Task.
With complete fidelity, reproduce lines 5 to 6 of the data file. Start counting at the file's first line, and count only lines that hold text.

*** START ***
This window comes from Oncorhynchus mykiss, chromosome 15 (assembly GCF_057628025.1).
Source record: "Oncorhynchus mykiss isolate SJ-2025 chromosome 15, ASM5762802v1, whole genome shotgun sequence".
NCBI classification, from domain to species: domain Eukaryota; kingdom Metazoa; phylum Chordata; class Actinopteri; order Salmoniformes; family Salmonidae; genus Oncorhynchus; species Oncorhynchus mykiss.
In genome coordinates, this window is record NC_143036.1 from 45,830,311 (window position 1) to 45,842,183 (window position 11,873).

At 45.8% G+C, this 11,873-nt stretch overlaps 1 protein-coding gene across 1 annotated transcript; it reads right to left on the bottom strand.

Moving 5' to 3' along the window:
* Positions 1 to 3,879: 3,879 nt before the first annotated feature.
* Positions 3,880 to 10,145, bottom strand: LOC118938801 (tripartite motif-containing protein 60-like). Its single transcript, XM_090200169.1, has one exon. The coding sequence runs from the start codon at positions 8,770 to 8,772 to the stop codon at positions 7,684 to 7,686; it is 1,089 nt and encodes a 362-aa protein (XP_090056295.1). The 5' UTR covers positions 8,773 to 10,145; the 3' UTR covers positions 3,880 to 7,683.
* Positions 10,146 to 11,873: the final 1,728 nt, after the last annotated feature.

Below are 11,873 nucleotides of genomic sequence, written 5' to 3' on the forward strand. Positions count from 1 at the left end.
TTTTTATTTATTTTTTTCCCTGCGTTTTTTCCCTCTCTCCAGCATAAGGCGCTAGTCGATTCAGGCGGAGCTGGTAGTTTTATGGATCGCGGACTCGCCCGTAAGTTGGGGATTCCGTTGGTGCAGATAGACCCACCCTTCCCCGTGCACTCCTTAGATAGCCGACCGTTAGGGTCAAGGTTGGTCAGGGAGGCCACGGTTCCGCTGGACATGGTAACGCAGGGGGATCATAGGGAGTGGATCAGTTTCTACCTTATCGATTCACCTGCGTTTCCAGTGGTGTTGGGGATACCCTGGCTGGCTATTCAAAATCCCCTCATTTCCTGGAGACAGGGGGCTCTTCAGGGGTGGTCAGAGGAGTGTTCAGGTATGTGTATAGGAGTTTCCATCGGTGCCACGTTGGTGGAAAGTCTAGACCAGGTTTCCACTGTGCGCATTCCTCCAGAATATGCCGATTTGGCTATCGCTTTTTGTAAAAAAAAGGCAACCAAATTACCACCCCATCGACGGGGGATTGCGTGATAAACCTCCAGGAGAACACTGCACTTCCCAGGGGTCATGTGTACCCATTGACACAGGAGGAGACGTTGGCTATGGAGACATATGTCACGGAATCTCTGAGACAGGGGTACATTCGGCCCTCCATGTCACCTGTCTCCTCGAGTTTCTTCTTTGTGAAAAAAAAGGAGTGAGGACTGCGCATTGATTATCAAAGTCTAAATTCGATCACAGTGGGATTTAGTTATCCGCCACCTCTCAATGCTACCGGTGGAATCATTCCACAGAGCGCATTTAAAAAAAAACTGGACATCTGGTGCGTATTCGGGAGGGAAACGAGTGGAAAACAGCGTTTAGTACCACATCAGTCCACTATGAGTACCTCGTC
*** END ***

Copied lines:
At 45.8% G+C, this 11,873-nt stretch overlaps 1 protein-coding gene across 1 annotated transcript; it reads right to left on the bottom strand.

Moving 5' to 3' along the window: